In this paper we discuss a laser focus drilling technique which has recently been developed for advanced
immersion lithography scanners to increase the depth of focus and therefore reduce process variability of contact-hole
patterns. Focus drilling is enabled by operating the lithography light-source at an increased spectral bandwidth, and has
been made possible by new actuators, metrology and control in advanced dual-chamber light-sources. We report wafer
experimental and simulation results, which demonstrate a process window enhancement for targeted device patterns.
The depth of focus can be increased by 50% or more in certain cases with only a modest reduction in exposure latitude,
or contrast, at best focus. Given this tradeoff, the optimum laser focus drilling setting needs to be carefully selected to
achieve the target depth of focus gain at an acceptable contrast, mask error factor and optical proximity behavior over
the range of critical patterning geometries. In this paper, we also discuss metrology and control requirements for the
light-source spectrum in focus drilling mode required for stable imaging and report initial trend monitoring results over
several weeks on a production exposure tool. We additionally simulate the effects of higher-order chromatic aberration
and show that cross-field and pattern-dependent image placement and critical dimension variation are minimally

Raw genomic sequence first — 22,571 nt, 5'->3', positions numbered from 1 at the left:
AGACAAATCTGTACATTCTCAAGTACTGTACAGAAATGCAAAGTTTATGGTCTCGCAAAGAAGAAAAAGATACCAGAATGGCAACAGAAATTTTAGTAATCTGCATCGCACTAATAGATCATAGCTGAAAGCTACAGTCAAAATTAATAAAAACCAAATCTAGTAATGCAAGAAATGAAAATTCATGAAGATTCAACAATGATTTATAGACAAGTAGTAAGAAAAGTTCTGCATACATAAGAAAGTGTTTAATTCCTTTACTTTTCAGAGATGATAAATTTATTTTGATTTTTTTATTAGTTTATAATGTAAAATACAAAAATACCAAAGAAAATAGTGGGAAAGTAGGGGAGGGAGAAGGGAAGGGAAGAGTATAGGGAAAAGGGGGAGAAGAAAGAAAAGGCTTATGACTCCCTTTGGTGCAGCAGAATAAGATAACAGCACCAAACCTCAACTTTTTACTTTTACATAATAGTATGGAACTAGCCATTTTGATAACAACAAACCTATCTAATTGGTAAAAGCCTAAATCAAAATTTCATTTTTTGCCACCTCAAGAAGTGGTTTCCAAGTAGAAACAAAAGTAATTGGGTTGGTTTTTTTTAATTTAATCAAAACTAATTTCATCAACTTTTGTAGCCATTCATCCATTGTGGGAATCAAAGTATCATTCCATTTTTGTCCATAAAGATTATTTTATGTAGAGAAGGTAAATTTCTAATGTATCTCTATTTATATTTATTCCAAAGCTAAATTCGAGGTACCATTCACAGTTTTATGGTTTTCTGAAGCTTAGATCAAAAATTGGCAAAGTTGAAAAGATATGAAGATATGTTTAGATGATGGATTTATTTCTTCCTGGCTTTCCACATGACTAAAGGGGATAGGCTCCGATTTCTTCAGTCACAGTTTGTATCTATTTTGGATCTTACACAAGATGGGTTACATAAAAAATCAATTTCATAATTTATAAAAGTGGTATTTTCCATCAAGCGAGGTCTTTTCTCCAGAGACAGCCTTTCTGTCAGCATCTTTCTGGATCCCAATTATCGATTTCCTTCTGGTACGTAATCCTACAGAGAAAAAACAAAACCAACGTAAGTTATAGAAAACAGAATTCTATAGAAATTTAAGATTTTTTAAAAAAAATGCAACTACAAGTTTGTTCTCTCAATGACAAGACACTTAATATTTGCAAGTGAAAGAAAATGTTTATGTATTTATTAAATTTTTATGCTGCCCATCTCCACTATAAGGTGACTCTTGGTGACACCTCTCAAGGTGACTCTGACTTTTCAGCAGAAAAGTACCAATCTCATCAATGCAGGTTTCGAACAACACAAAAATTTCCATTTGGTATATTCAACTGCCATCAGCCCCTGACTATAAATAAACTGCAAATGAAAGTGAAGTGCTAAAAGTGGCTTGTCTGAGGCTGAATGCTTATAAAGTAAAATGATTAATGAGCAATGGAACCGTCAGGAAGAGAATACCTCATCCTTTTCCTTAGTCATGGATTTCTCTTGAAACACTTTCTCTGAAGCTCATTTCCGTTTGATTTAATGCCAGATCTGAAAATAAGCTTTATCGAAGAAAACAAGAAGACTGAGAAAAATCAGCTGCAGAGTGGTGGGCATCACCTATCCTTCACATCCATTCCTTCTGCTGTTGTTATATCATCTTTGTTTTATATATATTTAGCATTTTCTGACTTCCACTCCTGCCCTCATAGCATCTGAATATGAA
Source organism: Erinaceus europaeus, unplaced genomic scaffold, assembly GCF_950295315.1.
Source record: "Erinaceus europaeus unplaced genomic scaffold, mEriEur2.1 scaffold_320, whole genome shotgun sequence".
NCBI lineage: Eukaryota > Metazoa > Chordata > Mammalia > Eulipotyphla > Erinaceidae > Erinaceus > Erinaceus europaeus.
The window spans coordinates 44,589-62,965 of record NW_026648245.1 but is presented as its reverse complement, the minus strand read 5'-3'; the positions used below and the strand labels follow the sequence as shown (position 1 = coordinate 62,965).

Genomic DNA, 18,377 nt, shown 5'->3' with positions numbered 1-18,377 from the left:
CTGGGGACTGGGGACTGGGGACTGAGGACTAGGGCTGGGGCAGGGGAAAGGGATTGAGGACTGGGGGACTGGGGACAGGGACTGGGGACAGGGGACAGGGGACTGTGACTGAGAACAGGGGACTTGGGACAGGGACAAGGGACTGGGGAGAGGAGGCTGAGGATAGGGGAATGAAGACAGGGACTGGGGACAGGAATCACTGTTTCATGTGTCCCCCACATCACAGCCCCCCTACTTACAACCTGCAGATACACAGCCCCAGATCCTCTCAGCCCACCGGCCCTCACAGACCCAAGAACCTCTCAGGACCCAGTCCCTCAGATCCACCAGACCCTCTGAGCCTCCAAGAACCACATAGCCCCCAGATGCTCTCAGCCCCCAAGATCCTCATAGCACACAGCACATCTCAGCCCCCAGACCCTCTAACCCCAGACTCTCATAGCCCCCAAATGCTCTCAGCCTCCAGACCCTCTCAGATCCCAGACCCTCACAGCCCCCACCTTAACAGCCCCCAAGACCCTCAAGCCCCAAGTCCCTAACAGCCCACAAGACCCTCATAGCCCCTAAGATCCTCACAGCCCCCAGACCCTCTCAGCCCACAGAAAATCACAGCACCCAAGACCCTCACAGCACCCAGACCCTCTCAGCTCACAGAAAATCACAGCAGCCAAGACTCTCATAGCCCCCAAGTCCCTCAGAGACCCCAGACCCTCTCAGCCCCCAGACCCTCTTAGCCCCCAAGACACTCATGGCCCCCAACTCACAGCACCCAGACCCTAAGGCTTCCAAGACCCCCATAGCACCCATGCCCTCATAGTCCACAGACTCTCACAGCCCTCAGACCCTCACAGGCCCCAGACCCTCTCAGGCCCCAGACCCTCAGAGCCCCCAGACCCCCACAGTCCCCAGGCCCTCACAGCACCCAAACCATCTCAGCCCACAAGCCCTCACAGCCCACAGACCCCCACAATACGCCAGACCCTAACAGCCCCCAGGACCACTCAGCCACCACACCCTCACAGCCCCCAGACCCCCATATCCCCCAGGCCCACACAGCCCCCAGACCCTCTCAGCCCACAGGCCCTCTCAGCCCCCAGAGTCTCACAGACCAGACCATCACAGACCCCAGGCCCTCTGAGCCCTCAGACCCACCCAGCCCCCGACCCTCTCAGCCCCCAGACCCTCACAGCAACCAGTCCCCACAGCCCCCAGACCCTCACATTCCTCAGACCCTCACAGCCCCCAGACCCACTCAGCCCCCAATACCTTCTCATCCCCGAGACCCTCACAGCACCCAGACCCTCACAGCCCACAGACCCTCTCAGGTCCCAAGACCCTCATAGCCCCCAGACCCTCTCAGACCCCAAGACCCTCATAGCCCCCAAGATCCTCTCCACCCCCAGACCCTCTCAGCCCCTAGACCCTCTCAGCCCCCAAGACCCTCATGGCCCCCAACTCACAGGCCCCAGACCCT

impacted for a range of focus drilling laser spectra. Finally, we demonstrate the practical process window benefits and
tradeoffs required to select the target focus drilling laser bandwidth set-point and increase effectiveness of the sourcemask
solution for contact patterning.
Double Patterning (DP), Spacers and other advanced Litho technologies require an enormous amount of CD and tool
data collection and development time for Optical Proximity Correction (OPC) modeling. Unfortunately this process
could be started typically only when the Litho and Etch process development for the OPC'ed layer is done. This leads to
significant (a month and more) delays with the mask tape-outs and final chip readiness for production.
In this paper we discussed a way to reduce the overall OPC and MDP preparation and product-to-market time and
increase the OPC accuracy by early collection of the OPC measurements, automatic CD-SEM recipe generation and CD
data analysis and model calibration with Tachyon software.
We reviewed the design of the OPC test chip, OPC exposures, data analysis and OPC modeling on the advanced and
accurate Tachyon T2.0 OPC platform and ways to improve modeling cycle time.
Another critical parameter of the OPC modeling is accuracy as one of the main parts of the CD error budget. We
investigated approaches to OPC modeling accuracy and achieved RMS below 1nm for critical features by using module
data of the respective ASML TWINSCAN XT:1900i scanner and advanced Tachyon software.